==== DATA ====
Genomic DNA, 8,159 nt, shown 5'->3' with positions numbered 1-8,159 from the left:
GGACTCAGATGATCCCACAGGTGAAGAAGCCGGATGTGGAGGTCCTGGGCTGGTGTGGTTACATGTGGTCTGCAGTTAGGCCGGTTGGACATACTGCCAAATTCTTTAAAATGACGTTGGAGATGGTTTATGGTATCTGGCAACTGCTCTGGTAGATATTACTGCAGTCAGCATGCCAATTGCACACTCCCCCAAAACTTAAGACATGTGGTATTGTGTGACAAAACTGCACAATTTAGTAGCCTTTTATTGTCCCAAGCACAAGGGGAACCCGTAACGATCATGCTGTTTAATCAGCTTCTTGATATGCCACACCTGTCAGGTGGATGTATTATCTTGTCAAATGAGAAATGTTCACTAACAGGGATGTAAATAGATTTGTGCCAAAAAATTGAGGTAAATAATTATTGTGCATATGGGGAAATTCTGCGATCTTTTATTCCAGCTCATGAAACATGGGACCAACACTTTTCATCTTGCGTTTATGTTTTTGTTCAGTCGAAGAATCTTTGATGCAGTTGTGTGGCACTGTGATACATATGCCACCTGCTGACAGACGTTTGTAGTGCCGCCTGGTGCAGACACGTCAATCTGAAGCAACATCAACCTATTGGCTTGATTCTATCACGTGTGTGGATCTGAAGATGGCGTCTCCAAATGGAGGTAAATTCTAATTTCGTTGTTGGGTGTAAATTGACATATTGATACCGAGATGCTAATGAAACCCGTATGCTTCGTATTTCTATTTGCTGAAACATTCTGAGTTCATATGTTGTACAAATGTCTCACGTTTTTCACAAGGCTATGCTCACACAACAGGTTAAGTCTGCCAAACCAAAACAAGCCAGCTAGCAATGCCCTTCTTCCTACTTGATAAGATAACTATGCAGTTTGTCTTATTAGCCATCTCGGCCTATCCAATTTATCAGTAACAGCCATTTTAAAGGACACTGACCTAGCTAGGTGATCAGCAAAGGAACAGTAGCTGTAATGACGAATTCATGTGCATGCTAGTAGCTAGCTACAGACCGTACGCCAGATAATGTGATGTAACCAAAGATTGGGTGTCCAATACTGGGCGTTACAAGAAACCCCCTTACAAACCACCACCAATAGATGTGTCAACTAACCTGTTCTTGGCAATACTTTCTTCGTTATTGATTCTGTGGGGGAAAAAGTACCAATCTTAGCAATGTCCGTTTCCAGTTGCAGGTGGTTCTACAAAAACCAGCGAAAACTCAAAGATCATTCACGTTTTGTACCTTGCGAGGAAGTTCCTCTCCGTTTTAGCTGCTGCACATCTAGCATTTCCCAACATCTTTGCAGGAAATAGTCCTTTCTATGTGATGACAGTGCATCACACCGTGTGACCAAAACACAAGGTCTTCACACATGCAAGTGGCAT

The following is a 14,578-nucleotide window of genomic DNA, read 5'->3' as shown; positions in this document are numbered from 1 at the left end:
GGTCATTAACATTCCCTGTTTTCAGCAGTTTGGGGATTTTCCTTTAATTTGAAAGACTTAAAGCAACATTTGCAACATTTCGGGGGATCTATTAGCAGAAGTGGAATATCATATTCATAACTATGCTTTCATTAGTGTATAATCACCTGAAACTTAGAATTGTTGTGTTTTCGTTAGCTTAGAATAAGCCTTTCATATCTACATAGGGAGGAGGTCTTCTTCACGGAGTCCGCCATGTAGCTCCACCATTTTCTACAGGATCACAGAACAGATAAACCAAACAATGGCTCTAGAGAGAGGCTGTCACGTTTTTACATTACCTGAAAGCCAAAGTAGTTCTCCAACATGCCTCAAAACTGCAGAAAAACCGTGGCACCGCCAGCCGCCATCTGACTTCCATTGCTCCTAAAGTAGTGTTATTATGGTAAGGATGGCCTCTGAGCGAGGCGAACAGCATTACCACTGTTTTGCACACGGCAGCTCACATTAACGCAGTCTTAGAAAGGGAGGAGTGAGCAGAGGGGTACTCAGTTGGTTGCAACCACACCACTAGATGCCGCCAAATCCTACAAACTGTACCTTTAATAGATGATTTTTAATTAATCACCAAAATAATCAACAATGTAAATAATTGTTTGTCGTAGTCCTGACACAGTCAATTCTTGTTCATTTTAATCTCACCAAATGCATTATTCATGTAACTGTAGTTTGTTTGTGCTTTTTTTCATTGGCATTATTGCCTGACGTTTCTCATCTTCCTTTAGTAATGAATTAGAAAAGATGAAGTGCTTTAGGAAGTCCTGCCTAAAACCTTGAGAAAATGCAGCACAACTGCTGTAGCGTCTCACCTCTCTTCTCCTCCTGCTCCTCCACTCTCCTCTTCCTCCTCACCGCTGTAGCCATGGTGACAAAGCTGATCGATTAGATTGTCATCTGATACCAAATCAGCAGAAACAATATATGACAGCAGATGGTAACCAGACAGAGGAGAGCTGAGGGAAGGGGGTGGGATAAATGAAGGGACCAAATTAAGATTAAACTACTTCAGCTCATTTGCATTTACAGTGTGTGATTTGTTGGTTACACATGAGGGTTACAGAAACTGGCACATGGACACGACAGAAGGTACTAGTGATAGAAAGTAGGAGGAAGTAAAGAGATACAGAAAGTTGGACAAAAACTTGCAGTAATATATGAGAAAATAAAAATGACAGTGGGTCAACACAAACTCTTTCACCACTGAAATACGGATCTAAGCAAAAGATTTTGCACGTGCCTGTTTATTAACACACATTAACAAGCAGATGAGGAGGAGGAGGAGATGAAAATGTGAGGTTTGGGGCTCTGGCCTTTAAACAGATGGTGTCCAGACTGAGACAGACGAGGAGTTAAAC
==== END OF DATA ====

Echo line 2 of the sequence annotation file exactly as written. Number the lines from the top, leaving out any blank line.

GGACTCAGATGATCCCACAGGTGAAGAAGCCGGATGTGGAGGTCCTGGGCTGGTGTGGTTACATGTGGTCTGCAGTTAGGCCGGTTGGACATACTGCCAAATTCTTTAAAATGACGTTGGAGATGGTTTATGGTATCTGGCAACTGCTCTGGTAGATATTACTGCAGTCAGCATGCCAATTGCACACTCCCCCAAAACTTAAGACATGTGGTATTGTGTGACAAAACTGCACAATTTAGTAGCCTTTTATTGTCCCAAGCACAAGGGGAACCCGTAACGATCATGCTGTTTAATCAGCTTCTTGATATGCCACACCTGTCAGGTGGATGTATTATCTTGTCAAATGAGAAATGTTCACTAACAGGGATGTAAATAGATTTGTGCCAAAAAATTGAGGTAAATAATTATTGTGCATATGGGGAAATTCTGCGATCTTTTATTCCAGCTCATGAAACATGGGACCAACACTTTTCATCTTGCGTTTATGTTTTTGTTCAGTCGAAGAATCTTTGATGCAGTTGTGTGGCACTGTGATACATATGCCACCTGCTGACAGACGTTTGTAGTGCCGCCTGGTGCAGACACGTCAATCTGAAGCAACATCAACCTATTGGCTTGATTCTATCACGTGTGTGGATCTGAAGATGGCGTCTCCAAATGGAGGTAAATTCTAATTTCGTTGTTGGGTGTAAATTGACATATTGATACCGAGATGCTAATGAAACCCGTATGCTTCGTATTTCTATTTGCTGAAACATTCTGAGTTCATATGTTGTACAAATGTCTCACGTTTTTCACAAGGCTATGCTCACACAACAGGTTAAGTCTGCCAAACCAAAACAAGCCAGCTAGCAATGCCCTTCTTCCTACTTGATAAGATAACTATGCAGTTTGTCTTATTAGCCATCTCGGCCTATCCAATTTATCAGTAACAGCCATTTTAAAGGACACTGACCTAGCTAGGTGATCAGCAAAGGAACAGTAGCTGTAATGACGAATTCATGTGCATGCTAGTAGCTAGCTACAGACCGTACGCCAGATAATGTGATGTAACCAAAGATTGGGTGTCCAATACTGGGCGTTACAAGAAACCCCCTTACAAACCACCACCAATAGATGTGTCAACTAACCTGTTCTTGGCAATACTTTCTTCGTTATTGATTCTGTGGGGGAAAAAGTACCAATCTTAGCAATGTCCGTTTCCAGTTGCAGGTGGTTCTACAAAAACCAGCGAAAACTCAAAGATCATTCACGTTTTGTACCTTGCGAGGAAGTTCCTCTCCGTTTTAGCTGCTGCACATCTAGCATTTCCCAACATCTTTGCAGGAAATAGTCCTTTCTATGTGATGACAGTGCATCACACCGTGTGACCAAAACACAAGGTCTTCACACATGCAAGTGGCAT